Claremont Designs


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No Wonder Walls Are Never Straight

Shop work finally shifted away from Edison lamps this past weekend.  Step 1 of the new project is to build some legs.  Ultimately, I’m hoping that the legs will be 2″ x 2″ x 30″.  The first challenge I have is that I don’t have any boards thick enough to get a 2″ x 2″ leg.  I could go and buy some 8/4 walnut, but still challenges…  By the time I get the boards flat and square I’m unlikely to still get 2″ x 2″.  Beyond the size issues, it is unlikely that I would get 4 good looking faces to the legs.

The approach I like to take is to build a core out of cheaper lumber and veneer the blank with the same lumber that will be used for the rest of the piece.  The process started by laminating together 2 pieces of lumber.  I like to just use 2″ x 4″ studs available at the local home store.  In this case, I used the highest quality studs available.  Even still, none of the boards were flat / straight (no wonder walls are never straight).  As a result, a significant portion of day 1 was spent jointing, planing, and dimensioning the lumber (the photo below shows the blanks marked up so I can make sure that I’m getting completely surfaced lumber).  This step is important as it both helps to keep the legs straight and it gives me a good flat surface to glue together.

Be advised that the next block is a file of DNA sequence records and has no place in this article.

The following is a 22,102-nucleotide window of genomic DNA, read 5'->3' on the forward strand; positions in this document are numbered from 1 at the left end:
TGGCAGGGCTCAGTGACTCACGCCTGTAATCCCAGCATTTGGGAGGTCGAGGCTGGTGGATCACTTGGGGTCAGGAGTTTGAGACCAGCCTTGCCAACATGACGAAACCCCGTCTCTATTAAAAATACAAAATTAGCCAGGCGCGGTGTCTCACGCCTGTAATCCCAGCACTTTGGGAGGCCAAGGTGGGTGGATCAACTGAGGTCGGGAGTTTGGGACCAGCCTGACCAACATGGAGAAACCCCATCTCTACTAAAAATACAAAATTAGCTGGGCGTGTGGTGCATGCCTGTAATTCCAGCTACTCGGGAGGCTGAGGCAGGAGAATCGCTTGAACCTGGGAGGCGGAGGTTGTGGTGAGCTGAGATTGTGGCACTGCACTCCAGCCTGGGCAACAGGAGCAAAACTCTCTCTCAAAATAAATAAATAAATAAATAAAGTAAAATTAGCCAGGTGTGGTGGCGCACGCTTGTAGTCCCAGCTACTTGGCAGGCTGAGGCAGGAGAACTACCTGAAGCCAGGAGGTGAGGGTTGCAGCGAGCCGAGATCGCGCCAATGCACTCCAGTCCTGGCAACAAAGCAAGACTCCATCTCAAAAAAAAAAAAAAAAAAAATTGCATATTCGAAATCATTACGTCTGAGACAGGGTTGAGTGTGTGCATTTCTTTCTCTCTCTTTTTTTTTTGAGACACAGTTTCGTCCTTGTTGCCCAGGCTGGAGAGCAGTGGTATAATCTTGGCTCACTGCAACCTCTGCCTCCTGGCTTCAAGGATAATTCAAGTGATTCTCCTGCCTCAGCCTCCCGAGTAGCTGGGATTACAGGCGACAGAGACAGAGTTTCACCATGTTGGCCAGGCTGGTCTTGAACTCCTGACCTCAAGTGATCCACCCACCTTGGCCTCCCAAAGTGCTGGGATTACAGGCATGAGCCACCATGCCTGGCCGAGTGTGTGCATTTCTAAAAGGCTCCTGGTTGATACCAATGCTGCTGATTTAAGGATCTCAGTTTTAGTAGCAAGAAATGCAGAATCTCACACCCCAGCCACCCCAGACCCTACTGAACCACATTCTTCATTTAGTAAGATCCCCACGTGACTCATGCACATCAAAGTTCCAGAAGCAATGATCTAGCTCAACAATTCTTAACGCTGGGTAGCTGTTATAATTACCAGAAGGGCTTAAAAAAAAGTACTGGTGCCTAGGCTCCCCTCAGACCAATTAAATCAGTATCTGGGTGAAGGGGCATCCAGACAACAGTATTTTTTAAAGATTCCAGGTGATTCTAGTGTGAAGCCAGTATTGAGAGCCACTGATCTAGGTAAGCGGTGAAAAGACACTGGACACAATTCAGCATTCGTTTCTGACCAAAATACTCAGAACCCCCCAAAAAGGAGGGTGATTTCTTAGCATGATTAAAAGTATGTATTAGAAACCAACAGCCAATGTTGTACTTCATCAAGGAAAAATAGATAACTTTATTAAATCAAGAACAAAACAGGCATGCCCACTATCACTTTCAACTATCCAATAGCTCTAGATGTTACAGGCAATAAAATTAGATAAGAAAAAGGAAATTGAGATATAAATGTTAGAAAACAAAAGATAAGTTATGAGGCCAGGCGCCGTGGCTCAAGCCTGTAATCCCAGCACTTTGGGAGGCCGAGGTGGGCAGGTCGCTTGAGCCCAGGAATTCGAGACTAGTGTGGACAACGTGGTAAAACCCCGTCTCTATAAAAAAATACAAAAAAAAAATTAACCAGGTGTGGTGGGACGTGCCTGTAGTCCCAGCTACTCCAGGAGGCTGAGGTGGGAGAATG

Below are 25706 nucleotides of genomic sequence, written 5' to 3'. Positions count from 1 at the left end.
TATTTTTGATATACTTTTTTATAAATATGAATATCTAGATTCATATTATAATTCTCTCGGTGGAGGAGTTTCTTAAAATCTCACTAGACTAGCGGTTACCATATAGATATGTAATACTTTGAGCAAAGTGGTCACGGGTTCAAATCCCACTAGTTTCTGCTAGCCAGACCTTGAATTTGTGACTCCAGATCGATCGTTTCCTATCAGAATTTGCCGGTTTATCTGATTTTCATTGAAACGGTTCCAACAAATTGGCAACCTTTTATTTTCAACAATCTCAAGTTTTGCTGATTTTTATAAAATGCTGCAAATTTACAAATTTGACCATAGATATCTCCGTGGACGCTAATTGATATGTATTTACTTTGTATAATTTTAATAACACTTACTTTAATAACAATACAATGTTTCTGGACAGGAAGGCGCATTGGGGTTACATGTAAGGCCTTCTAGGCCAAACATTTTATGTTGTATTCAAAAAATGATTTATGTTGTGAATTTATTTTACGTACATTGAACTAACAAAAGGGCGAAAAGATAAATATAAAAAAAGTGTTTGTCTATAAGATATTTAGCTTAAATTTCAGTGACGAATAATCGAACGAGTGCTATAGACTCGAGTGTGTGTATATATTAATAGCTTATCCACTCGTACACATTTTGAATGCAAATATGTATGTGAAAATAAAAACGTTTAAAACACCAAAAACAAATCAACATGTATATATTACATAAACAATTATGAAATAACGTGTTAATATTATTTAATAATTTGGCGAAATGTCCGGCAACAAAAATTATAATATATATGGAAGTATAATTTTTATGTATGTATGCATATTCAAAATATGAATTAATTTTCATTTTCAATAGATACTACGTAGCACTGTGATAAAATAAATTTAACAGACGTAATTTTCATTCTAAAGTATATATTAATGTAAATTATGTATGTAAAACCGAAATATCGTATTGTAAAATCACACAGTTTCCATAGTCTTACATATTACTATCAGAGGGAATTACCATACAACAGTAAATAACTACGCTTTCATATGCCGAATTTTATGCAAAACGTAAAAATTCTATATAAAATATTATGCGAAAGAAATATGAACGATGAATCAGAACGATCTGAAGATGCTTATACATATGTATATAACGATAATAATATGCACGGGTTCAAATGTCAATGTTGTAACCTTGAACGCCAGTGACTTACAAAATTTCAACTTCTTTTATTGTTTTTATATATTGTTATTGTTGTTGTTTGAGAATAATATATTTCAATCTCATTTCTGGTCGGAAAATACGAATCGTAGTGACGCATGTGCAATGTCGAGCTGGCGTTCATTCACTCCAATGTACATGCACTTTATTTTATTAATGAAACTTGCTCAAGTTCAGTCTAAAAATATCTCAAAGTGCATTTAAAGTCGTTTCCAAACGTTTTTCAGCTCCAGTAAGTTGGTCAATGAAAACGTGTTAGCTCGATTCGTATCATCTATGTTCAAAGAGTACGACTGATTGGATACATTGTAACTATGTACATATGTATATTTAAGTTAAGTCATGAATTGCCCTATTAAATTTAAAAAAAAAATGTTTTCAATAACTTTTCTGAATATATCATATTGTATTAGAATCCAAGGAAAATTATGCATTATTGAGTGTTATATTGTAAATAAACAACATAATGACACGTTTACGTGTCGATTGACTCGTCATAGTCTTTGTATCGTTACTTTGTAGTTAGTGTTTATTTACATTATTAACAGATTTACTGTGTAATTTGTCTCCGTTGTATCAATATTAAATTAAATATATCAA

Next posting (if it isn’t another Edison lamp post) will discuss cutting the walnut veneers for the legs…

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3 New Lamps Have Left DC

I’m still working to get this blog in sync with actual activity happening in the shop, and it is now close. The photos in this post show the last 3 lamps that have been shipped off to customers. Nothing too unique about these builds, other than one lamp was shipped off to Canada (little pricey and a lot of paperwork) and one of the walnut lamps was done in just boiled linseed oil (wanted a slightly different finish than normal). Currently in the shop are 2 more lamps (one in walnut and one I’m trying out of lacewood) and a bunch of walnut strips that I’m turning into cutting boards.